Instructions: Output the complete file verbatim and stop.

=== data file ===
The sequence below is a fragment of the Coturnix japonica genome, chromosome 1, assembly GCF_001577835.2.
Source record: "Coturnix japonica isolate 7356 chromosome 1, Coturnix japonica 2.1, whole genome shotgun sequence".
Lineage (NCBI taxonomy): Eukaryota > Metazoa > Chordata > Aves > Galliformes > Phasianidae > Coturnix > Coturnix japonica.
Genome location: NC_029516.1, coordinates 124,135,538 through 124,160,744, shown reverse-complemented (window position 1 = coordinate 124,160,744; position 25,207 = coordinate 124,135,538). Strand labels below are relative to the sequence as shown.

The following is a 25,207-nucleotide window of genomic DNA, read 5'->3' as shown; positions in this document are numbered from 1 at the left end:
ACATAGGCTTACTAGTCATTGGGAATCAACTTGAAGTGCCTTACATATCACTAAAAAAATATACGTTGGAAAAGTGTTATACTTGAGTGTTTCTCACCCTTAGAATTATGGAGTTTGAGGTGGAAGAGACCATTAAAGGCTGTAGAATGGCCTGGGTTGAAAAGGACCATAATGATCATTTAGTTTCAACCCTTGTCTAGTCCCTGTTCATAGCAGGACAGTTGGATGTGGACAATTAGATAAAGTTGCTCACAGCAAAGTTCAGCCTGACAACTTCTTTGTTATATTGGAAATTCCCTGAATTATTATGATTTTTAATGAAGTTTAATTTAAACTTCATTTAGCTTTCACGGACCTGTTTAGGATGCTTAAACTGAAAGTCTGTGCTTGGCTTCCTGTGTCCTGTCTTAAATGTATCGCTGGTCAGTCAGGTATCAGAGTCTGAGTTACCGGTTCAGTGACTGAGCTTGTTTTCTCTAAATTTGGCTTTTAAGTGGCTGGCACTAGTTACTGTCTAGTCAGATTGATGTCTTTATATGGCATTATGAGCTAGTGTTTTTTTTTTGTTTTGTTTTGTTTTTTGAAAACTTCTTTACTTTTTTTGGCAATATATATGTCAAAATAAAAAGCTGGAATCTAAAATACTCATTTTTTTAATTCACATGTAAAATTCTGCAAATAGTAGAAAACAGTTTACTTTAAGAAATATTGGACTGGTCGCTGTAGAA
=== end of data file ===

The sequence below is a fragment of the Coturnix japonica genome, chromosome 1, assembly GCF_001577835.2.
Source record: "Coturnix japonica isolate 7356 chromosome 1, Coturnix japonica 2.1, whole genome shotgun sequence".
Lineage (NCBI taxonomy): Eukaryota > Metazoa > Chordata > Aves > Galliformes > Phasianidae > Coturnix > Coturnix japonica.
Genome location: NC_029516.1, coordinates 124,135,538 through 124,160,744, shown reverse-complemented (window position 1 = coordinate 124,160,744; position 25,207 = coordinate 124,135,538). Strand labels below are relative to the sequence as shown.

The following is a 25,207-nucleotide window of genomic DNA, read 5'->3' as shown; positions in this document are numbered from 1 at the left end:
ACATAGGCTTACTAGTCATTGGGAATCAACTTGAAGTGCCTTACATATCACTAAAAAAATATACGTTGGAAAAGTGTTATACTTGAGTGTTTCTCACCCTTAGAATTATGGAGTTTGAGGTGGAAGAGACCATTAAAGGCTGTAGAATGGCCTGGGTTGAAAAGGACCATAATGATCATTTAGTTTCAACCCTTGTCTAGTCCCTGTTCATAGCAGGACAGTTGGATGTGGACAATTAGATAAAGTTGCTCACAGCAAAGTTCAGCCTGACAACTTCTTTGTTATATTGGAAATTCCCTGAATTATTATGATTTTTAATGAAGTTTAATTTAAACTTCATTTAGCTTTCACGGACCTGTTTAGGATGCTTAAACTGAAAGTCTGTGCTTGGCTTCCTGTGTCCTGTCTTAAATGTATCGCTGGTCAGTCAGGTATCAGAGTCTGAGTTACCGGTTCAGTGACTGAGCTTGTTTTCTCTAAATTTGGCTTTTAAGTGGCTGGCACTAGTTACTGTCTAGTCAGATTGATGTCTTTATATGGCATTATGAGCTAGTGTTTTTTTTTTGTTTTGTTTTGTTTTTTGAAAACTTCTTTACTTTTTTTGGCAATATATATGTCAAAATAAAAAGCTGGAATCTAAAATACTCATTTTTTTAATTCACATGTAAAATTCTGCAAATAGTAGAAAACAGTTTACTTTAAGAAATATTGGACTGGTCGCTGTAGAA